It was last year in May when Facebook AI Research (FAIR) released an open source ‘ELF’ OpenGo bot, an AI bot that has defeated world champion professional Go players, based onits existing ELF platform for Reinforcement Learning Research. Yesterday, FAIR announced new features and research results related to ELF OpenGo, including an updated model, a Windows executable version of the bot, and a unique archive analyzing 87k professional Go games.
ELF OpenGo, an open-source reimplementation of the AlphaZero algorithm, is the first open-source Go AI that has convincingly demonstrated superhuman performance, achieving a (20:0) record against global top professionals.
The FAIR team have updated the ELF OpenGo model, by re-training the model from scratch, the team has also provided a data set of 20 million self-play games and the 1,500 intermediate models used to generate them. This in turn, further reduces the need for computing resources.
Putting the new model to test
The FAIR team further used the new model to analyze the games played by professional human players, however, they observed that its ability to predict the players’ moves went down very early during its learning process (after less than 10 percent of the total training time). But, as the model continued undergoing training, its skills levels also kept on improving. This ultimately led to it beating the team’s earlier prototype ELF OpenGo model 60 percent of the time.
“That prototype system was already outperforming human experts, having achieved a 20-0 record against four Go professionals ranked among the top 30 players in the world”, states the team. However, the exploration of ELF OpenGo’s learning process also revealed some important limitations specific to deep RL. For instance, similar to AlphaZero, new ELF OpenGo model never fully master the concept of “ladders” i.e. a common technique in which one player traps the other’s stones in a long formation. FAIR team then curated a data set of 100 ladder scenarios and evaluated ELF OpenGo’s performance with them.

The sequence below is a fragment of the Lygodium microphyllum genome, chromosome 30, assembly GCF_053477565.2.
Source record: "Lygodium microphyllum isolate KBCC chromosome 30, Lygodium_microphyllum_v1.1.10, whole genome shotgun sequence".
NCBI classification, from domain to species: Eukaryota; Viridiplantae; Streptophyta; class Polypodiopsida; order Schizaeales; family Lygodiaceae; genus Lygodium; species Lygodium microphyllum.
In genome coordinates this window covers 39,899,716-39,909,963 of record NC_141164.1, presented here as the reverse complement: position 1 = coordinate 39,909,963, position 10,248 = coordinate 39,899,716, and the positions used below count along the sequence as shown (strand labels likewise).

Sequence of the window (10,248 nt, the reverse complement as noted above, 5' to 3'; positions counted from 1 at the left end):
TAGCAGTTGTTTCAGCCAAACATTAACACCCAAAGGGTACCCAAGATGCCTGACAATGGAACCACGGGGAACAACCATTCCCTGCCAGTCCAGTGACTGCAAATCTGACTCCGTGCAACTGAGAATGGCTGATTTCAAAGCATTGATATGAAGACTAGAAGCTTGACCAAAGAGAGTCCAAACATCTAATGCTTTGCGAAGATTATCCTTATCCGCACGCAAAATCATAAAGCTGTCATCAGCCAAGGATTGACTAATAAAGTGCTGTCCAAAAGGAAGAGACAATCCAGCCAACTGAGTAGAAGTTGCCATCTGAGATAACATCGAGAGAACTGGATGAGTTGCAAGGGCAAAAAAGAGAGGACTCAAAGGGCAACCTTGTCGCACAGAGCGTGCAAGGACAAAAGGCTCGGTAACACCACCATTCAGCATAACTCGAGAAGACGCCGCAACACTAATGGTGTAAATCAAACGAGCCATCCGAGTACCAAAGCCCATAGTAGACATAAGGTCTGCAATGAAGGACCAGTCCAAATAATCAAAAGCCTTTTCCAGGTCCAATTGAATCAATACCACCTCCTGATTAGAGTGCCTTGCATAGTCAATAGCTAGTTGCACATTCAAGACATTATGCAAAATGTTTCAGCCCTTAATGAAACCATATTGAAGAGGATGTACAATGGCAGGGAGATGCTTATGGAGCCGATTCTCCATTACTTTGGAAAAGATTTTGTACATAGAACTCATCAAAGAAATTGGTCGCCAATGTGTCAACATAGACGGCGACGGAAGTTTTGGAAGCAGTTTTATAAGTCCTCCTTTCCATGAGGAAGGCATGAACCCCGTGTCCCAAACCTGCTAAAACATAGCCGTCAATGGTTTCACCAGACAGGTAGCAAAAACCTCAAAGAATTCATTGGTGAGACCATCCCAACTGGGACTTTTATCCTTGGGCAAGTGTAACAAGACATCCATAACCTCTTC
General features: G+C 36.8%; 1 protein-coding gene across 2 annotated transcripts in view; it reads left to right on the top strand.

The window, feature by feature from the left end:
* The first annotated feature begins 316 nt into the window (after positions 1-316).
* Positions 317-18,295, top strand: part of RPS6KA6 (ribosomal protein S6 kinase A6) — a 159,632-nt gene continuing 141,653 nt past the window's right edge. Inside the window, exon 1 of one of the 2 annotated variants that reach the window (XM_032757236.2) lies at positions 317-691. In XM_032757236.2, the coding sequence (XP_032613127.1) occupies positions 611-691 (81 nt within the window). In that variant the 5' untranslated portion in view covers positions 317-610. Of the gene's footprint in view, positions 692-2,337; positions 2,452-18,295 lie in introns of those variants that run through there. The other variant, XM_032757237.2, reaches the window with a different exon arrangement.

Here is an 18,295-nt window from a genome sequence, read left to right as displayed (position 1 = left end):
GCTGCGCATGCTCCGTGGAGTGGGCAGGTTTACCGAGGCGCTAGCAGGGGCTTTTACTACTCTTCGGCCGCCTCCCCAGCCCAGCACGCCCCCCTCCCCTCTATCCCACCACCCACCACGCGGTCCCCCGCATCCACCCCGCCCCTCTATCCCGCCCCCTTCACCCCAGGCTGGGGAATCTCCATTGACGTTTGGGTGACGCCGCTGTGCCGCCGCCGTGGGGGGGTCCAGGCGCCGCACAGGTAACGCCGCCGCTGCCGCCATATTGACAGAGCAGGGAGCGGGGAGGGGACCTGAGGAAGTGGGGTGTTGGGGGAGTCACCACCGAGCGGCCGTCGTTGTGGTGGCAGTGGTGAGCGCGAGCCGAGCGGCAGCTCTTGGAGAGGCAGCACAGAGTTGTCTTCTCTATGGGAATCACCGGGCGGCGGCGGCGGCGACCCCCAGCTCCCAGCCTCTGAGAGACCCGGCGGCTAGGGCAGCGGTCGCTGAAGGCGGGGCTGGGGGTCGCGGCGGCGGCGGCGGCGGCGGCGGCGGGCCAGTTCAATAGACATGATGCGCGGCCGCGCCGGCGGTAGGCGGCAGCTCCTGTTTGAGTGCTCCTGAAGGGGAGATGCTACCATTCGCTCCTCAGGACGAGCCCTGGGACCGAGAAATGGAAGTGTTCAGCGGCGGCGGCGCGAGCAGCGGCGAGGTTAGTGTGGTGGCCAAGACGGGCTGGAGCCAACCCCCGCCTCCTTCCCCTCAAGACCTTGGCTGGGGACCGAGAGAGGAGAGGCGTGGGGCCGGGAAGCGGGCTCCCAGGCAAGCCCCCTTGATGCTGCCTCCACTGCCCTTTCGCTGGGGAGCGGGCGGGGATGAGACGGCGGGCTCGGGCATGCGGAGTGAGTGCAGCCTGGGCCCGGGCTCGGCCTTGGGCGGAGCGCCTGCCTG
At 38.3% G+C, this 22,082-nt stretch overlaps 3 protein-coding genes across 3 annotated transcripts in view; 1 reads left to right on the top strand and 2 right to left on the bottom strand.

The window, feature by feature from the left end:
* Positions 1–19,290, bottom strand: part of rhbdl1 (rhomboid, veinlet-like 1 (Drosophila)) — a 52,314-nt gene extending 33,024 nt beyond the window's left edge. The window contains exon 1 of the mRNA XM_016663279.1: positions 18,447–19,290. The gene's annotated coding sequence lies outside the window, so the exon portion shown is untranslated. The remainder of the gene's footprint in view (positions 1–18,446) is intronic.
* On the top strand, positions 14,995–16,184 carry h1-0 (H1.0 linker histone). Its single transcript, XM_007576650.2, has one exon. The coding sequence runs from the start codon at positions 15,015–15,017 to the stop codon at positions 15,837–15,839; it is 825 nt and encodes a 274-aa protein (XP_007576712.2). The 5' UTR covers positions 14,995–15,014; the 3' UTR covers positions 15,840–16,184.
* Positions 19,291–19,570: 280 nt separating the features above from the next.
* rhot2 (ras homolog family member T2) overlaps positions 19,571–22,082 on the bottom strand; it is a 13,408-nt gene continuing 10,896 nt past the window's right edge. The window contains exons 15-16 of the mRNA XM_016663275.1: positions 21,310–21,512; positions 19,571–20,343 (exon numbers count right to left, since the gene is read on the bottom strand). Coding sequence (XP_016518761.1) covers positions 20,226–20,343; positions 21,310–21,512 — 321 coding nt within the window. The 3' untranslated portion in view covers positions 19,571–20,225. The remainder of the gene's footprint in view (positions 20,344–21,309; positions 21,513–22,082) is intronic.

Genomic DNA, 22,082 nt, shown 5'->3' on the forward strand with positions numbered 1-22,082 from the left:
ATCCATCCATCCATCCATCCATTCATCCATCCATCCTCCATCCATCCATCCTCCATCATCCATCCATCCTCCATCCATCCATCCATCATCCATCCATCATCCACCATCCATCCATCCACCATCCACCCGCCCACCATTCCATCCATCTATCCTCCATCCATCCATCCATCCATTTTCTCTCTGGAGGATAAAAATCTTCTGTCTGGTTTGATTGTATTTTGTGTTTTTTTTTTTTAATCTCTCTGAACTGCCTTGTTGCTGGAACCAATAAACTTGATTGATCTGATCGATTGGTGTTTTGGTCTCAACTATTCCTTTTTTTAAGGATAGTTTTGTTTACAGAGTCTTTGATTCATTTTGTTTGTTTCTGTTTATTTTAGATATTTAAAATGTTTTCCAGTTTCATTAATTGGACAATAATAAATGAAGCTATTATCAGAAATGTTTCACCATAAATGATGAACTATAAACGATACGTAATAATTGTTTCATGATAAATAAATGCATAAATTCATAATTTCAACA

Analyzing 87k professional Go games
The team has come out with a new interactive tool based on ELF OpenGo’s analysis of 87,000 games played by humans. This data set spans 1700 to 2018 and their system is constantly evaluating the quality of individual moves depending on the agreement between the moves predicted by the bot and the human players. “Though the tool encourages deep dives into specific matches, it also highlights important trends in Go. In analyzing games played over that period of more than 300 years, the bot found average strength of play has improved fairly steadily”, states the team. You can also analyze individual players such as Honinbo Shusaku, (the most famous Go player in history), which in turn would show different trends in comparison with ELF OpenGo, depending on the stage within the gameplay.
“Though ELF OpenGo is already being used by research teams and players around the world, we’re excited to expand last year’s release into a broader suite of open source resources. By making our tools and analysis fully available, we hope to accelerate the AI community’s pursuit of answers to these questions”, states the FAIR team.
For more information, check out the official ELF OpenGo Bot announcement.